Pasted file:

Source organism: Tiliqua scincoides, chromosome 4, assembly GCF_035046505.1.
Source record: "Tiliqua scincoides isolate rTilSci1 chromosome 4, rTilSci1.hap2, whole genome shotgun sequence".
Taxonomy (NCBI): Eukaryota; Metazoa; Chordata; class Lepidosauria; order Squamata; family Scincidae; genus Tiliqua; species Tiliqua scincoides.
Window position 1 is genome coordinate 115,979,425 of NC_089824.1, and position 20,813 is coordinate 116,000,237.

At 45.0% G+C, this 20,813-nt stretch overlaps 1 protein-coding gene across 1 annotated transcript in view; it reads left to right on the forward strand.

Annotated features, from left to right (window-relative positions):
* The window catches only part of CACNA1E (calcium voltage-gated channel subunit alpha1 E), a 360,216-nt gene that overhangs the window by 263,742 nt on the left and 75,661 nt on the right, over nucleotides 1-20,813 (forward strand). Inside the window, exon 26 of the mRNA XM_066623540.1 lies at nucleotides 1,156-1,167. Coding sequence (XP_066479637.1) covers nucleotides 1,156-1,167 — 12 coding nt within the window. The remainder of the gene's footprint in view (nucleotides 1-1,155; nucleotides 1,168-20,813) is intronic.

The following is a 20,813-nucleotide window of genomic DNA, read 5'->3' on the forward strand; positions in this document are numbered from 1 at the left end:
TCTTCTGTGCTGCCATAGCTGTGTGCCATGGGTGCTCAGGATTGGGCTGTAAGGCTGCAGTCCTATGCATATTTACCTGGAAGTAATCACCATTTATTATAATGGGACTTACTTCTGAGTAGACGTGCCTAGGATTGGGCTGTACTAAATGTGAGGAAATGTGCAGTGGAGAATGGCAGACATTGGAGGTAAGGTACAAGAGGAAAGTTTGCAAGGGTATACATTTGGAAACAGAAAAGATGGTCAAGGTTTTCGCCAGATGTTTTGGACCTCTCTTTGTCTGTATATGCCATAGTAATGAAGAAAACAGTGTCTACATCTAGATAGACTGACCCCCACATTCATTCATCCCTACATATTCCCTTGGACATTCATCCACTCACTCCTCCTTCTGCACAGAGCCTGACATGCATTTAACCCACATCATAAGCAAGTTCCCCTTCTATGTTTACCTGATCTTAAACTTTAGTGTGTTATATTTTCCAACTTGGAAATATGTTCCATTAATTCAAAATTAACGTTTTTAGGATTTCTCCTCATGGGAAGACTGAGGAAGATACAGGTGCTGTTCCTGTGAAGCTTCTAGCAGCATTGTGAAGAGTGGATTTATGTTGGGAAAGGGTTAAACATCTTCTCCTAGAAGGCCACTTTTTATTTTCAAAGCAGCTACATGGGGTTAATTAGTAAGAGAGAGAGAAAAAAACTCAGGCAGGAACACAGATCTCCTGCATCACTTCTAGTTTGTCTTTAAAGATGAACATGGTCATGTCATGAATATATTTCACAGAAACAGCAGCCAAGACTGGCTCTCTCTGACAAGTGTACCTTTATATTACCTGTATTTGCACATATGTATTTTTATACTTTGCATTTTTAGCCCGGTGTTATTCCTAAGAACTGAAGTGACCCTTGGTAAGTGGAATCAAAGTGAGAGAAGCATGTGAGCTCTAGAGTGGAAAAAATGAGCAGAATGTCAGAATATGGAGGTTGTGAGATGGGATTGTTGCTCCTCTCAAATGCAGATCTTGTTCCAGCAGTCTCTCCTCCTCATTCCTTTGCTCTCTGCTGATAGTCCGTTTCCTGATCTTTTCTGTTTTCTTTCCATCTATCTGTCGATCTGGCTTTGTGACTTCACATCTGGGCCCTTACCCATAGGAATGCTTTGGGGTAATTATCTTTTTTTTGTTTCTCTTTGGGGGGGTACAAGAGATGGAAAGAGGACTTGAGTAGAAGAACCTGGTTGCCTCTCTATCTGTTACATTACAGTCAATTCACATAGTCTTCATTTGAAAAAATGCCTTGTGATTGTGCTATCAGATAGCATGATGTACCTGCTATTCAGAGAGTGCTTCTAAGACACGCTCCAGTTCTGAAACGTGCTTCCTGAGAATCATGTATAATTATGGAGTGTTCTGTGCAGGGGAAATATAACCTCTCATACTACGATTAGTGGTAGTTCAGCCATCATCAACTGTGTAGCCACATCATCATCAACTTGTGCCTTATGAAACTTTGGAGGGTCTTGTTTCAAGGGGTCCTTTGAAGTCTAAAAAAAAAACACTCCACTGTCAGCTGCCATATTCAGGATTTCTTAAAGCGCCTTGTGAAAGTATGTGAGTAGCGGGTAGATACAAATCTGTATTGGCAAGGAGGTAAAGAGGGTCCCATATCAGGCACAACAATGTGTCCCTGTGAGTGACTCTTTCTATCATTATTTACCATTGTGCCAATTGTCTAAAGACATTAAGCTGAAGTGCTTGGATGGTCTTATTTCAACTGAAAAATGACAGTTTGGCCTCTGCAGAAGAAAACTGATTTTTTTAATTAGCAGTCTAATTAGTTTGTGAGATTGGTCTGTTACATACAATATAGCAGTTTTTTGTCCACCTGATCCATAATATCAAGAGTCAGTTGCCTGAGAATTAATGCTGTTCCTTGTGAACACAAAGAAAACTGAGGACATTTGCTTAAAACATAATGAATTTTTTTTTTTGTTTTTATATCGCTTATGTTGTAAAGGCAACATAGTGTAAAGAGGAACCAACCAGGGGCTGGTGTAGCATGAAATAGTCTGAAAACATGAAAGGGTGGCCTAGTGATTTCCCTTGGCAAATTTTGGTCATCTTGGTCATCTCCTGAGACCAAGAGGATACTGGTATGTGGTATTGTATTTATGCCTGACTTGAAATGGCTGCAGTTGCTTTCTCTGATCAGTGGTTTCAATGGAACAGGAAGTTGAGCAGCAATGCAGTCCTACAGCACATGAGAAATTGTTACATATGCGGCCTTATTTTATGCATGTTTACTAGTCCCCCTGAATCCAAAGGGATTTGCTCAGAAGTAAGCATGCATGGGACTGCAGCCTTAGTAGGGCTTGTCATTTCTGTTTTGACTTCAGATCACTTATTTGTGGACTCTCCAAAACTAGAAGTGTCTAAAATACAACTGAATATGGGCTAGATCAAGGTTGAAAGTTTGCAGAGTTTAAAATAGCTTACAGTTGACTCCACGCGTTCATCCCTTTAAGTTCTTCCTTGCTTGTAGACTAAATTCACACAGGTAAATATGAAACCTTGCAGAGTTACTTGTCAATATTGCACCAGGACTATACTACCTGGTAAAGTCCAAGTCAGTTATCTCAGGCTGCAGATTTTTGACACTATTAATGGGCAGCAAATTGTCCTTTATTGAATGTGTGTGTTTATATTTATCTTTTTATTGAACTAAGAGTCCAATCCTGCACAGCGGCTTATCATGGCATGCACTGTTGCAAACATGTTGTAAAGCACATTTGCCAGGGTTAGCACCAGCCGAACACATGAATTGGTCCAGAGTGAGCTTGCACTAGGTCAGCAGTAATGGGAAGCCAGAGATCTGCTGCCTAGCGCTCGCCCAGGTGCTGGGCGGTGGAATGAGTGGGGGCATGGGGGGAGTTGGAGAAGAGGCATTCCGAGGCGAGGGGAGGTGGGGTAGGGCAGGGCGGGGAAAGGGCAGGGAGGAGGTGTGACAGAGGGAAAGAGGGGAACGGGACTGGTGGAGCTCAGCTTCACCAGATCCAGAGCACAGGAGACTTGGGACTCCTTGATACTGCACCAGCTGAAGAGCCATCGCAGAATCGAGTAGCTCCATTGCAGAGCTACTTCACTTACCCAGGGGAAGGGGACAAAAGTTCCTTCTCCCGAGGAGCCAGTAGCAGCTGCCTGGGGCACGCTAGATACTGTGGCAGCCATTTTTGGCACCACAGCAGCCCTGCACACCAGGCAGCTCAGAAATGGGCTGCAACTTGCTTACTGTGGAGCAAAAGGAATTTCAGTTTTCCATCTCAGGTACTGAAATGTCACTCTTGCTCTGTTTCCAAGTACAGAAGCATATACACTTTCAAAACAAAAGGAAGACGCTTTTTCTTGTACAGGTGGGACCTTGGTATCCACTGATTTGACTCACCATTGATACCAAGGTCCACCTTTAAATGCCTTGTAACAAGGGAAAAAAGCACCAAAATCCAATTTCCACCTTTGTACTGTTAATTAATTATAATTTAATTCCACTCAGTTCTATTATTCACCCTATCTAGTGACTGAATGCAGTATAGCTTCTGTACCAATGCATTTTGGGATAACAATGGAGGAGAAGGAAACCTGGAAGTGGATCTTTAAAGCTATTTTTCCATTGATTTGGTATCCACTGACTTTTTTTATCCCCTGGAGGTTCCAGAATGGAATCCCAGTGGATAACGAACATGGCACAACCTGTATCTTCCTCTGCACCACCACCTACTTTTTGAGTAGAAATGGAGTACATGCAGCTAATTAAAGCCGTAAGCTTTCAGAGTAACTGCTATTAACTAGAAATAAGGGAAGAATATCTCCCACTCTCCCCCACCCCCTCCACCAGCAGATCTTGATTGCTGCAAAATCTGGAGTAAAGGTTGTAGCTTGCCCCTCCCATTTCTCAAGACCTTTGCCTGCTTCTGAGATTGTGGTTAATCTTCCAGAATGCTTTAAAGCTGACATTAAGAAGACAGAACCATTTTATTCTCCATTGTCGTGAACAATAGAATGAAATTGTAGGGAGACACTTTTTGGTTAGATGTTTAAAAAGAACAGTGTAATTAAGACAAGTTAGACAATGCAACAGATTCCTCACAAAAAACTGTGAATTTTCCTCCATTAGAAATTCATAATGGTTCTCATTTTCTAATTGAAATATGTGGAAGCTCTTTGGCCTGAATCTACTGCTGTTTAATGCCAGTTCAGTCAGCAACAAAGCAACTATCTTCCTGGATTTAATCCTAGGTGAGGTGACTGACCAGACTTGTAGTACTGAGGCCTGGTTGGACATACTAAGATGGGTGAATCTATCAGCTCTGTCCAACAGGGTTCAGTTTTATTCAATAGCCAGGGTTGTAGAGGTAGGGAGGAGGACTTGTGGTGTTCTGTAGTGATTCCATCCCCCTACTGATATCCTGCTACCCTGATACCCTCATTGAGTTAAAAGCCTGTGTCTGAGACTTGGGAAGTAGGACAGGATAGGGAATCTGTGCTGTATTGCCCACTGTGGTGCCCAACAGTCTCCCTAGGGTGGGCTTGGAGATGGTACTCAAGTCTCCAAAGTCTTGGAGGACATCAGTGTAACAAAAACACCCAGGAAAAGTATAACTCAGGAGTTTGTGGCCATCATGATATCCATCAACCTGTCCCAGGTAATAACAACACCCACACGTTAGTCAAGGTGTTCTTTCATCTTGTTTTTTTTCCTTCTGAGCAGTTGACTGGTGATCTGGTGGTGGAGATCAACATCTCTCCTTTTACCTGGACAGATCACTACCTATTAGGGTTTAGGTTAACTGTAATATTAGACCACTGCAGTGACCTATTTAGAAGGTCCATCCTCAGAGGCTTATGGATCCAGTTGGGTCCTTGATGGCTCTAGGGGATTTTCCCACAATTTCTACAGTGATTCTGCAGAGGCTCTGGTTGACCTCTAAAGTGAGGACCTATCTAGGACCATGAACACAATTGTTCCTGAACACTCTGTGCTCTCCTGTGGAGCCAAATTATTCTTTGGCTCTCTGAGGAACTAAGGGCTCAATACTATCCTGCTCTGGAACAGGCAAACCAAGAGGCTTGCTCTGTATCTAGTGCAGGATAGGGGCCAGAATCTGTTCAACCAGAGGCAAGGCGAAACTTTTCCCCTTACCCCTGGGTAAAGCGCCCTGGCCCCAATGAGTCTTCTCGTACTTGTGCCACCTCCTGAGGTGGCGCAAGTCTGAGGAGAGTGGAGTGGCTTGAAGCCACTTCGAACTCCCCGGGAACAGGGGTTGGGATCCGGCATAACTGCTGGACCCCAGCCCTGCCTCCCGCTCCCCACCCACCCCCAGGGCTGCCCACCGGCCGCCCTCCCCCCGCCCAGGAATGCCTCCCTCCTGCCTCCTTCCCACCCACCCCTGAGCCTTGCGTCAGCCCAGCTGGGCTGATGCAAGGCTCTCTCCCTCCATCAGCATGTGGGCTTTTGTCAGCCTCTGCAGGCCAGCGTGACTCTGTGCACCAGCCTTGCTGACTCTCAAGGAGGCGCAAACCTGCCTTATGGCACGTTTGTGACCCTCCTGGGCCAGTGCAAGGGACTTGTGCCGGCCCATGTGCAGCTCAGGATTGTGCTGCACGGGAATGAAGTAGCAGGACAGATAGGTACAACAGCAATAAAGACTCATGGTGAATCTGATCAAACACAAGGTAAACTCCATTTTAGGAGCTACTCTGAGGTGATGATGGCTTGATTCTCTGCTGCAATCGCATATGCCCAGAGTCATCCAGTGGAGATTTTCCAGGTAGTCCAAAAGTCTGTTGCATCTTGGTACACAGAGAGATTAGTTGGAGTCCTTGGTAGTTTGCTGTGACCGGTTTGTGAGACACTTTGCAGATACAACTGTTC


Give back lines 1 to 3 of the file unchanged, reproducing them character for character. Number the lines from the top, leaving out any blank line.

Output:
Source organism: Tiliqua scincoides, chromosome 4, assembly GCF_035046505.1.
Source record: "Tiliqua scincoides isolate rTilSci1 chromosome 4, rTilSci1.hap2, whole genome shotgun sequence".
Taxonomy (NCBI): Eukaryota; Metazoa; Chordata; class Lepidosauria; order Squamata; family Scincidae; genus Tiliqua; species Tiliqua scincoides.